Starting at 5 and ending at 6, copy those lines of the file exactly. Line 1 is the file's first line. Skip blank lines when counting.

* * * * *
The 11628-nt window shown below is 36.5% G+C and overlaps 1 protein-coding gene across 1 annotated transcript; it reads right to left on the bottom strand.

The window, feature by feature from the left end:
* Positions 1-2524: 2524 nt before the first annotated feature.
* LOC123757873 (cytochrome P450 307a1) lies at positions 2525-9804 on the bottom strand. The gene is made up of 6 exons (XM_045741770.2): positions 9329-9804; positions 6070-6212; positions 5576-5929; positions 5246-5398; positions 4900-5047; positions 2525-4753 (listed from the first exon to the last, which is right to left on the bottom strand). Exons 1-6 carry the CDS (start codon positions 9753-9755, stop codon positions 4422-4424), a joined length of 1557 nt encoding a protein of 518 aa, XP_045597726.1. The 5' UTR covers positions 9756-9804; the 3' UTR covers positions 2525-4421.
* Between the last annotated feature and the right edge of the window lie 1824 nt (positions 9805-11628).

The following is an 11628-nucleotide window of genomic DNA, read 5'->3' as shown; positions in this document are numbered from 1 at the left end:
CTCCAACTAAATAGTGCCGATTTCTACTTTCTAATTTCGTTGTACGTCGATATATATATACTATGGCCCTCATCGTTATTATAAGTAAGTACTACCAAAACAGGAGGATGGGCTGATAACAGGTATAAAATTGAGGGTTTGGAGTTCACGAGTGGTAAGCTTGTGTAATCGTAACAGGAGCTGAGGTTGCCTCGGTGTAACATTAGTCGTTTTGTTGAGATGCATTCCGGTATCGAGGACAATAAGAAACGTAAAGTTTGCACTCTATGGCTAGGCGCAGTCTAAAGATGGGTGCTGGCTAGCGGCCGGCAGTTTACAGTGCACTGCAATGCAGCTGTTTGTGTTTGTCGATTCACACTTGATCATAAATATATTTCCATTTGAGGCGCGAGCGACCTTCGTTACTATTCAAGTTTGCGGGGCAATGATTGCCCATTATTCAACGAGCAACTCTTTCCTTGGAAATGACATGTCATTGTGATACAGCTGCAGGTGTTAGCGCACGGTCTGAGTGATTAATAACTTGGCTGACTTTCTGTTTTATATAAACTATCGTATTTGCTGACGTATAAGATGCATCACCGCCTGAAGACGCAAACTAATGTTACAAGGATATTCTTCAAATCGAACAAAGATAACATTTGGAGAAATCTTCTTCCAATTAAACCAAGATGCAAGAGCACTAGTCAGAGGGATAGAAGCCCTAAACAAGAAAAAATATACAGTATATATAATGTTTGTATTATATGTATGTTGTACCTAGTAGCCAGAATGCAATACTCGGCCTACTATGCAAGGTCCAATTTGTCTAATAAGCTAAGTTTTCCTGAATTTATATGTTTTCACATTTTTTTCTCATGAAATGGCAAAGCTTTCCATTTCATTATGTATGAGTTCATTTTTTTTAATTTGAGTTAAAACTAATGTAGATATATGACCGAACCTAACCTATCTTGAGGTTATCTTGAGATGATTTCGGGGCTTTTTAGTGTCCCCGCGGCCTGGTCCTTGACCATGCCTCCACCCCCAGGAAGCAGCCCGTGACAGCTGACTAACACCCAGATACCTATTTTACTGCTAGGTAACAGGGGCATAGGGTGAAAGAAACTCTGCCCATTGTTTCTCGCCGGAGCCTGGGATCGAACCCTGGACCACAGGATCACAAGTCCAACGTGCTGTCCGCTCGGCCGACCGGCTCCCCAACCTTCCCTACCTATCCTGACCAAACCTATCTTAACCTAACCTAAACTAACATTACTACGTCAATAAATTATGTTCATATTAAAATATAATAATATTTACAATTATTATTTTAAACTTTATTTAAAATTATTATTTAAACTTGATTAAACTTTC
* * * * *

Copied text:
* Between the last annotated feature and the right edge of the window lie 1824 nt (positions 9805-11628).

The following is an 11628-nucleotide window of genomic DNA, read 5'->3' as shown; positions in this document are numbered from 1 at the left end: